Starting with a sensible PCB layer definition will ease the remaining layout process. Given a four-layer board, as is commonly used in WLAN routing, a typical stack-up would use the top layer for component placement and RF routing, a ground plane on the second layer, power routing on the third layer, and whatever signal routing remains on the fourth layer. Placing an uninterrupted ground plane on the second layer is imperative for establishing well controlled impedances for the RF signal paths. It also allows the ground returns to be as short as possible and isolates the first and third layers so that coupling is minimized. While one can effectively use other stack-up approaches (required if a different number of layers is used), the approach presented here has proven successful.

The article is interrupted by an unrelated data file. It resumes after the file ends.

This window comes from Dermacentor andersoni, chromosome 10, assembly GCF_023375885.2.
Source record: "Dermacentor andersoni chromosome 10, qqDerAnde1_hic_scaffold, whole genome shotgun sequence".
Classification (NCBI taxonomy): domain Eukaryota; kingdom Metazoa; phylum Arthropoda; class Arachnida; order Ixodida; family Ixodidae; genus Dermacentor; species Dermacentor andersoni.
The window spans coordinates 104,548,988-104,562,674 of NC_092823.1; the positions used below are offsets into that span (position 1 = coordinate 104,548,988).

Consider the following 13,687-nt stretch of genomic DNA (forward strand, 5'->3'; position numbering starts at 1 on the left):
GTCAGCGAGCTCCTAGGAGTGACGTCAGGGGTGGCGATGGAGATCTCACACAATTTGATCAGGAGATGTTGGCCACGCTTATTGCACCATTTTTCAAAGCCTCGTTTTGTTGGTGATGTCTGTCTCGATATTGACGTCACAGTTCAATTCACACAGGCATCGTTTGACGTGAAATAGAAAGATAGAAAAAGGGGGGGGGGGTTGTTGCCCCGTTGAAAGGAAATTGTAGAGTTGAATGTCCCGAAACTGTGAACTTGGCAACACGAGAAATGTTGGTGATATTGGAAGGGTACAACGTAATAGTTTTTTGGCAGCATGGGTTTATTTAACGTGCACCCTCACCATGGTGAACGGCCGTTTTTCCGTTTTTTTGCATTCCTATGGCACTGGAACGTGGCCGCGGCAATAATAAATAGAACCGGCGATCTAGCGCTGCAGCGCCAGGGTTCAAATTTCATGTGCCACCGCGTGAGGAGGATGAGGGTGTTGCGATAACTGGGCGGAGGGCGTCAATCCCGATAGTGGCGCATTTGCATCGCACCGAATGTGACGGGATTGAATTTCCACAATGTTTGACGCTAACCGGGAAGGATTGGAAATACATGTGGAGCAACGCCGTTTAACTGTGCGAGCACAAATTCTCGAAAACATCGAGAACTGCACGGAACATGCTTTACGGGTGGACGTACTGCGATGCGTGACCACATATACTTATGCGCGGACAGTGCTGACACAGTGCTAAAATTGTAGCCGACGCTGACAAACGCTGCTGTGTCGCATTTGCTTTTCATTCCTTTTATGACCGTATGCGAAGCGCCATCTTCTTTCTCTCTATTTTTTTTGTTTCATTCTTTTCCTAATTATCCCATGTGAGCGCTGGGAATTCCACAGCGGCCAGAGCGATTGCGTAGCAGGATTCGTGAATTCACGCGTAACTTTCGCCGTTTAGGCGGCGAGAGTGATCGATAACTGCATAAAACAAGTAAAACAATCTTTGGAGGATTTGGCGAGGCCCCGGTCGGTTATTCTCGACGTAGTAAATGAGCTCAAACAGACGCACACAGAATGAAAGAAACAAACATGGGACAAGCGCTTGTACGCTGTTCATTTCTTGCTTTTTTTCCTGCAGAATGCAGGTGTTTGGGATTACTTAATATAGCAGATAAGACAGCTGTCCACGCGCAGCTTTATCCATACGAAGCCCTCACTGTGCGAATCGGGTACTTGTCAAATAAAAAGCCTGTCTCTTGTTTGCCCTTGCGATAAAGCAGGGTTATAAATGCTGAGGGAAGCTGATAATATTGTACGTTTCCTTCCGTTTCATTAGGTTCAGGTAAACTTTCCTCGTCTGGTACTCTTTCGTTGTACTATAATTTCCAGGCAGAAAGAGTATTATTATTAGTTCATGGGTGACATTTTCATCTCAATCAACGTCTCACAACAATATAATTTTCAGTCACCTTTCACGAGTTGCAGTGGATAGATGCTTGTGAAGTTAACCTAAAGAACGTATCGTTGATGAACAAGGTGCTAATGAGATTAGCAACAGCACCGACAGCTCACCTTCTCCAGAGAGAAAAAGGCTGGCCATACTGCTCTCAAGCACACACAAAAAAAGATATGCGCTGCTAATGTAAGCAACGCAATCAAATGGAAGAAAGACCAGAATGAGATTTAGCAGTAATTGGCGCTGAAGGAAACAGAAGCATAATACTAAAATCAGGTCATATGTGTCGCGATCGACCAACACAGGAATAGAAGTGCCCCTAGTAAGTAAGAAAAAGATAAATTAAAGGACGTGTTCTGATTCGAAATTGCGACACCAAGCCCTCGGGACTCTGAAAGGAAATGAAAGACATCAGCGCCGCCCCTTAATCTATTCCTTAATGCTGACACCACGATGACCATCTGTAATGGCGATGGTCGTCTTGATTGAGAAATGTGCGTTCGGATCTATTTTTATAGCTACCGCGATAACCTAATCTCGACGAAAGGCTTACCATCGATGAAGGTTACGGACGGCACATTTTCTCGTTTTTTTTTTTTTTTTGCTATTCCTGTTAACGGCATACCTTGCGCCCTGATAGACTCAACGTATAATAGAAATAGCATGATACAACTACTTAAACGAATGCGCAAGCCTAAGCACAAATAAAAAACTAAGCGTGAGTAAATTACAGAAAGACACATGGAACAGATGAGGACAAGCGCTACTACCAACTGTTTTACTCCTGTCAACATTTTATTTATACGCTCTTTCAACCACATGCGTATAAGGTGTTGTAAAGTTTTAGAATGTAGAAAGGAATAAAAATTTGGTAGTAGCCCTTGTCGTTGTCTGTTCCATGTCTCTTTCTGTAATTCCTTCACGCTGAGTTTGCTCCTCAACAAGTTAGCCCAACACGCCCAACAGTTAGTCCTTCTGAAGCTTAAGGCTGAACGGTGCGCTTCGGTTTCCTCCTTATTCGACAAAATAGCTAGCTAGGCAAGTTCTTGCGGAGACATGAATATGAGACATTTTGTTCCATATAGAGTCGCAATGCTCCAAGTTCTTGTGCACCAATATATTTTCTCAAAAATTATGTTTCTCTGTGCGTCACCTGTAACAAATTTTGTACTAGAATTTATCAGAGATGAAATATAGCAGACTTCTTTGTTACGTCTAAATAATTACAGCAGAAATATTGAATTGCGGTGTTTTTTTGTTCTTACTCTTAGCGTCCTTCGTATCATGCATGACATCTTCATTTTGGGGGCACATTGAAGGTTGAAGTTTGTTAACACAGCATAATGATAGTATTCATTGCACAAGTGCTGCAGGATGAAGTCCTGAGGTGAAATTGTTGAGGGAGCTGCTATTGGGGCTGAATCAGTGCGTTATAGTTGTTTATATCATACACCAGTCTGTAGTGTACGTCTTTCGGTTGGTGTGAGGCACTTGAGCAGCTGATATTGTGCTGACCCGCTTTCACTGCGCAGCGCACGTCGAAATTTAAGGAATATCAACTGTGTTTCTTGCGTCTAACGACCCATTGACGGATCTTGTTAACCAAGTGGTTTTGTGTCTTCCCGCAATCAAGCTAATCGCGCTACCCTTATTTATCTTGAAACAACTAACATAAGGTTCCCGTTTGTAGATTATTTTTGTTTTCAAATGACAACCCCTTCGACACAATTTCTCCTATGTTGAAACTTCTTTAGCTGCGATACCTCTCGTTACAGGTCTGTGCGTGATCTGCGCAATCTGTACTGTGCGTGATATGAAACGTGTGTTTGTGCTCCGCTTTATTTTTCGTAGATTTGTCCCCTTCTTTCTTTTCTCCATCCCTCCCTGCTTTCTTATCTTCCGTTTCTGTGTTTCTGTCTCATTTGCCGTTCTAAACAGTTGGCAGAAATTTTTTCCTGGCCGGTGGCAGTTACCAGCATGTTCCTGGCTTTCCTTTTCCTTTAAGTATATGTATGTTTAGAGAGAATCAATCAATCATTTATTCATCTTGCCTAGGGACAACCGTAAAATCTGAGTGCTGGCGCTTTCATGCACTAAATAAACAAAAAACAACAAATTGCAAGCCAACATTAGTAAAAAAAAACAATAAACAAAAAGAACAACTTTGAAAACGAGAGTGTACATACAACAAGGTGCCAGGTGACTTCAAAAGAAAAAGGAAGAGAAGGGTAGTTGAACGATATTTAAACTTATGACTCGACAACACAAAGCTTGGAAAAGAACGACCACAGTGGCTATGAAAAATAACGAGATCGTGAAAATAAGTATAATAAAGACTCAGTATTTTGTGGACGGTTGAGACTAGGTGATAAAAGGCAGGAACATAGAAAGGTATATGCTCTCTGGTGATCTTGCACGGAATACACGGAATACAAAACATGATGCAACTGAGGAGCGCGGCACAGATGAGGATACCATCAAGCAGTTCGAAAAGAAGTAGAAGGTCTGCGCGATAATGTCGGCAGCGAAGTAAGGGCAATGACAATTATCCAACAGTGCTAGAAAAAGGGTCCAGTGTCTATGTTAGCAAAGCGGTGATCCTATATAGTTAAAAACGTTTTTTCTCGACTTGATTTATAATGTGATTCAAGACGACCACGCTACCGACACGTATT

While it may be tempting to use a large power plane to simplify the routing of the VCC signals, this approach will most definitely lead to degraded system performance. By tying all the supply voltages together at a large plane, it is impossible to prevent noise transfer from one pin to another. Instead, using a star topology reduces coupling between the various supply pins in a system. An example of distributing VCC through a star topology is shown in Figure 1, taken from the layout of the MAX2826 IEEE 802.11a/g transceiver evaluation board. A main VCC node is established, from which individual traces branch out to feed each RF IC supply pin. Using independent traces for each supply pin presents spatial separation between the pins, thus minimizing the amount of coupling that is seen. Each line will also have a finite amount of parasitic inductance associated with it, and works to help filter high-frequency noise from line.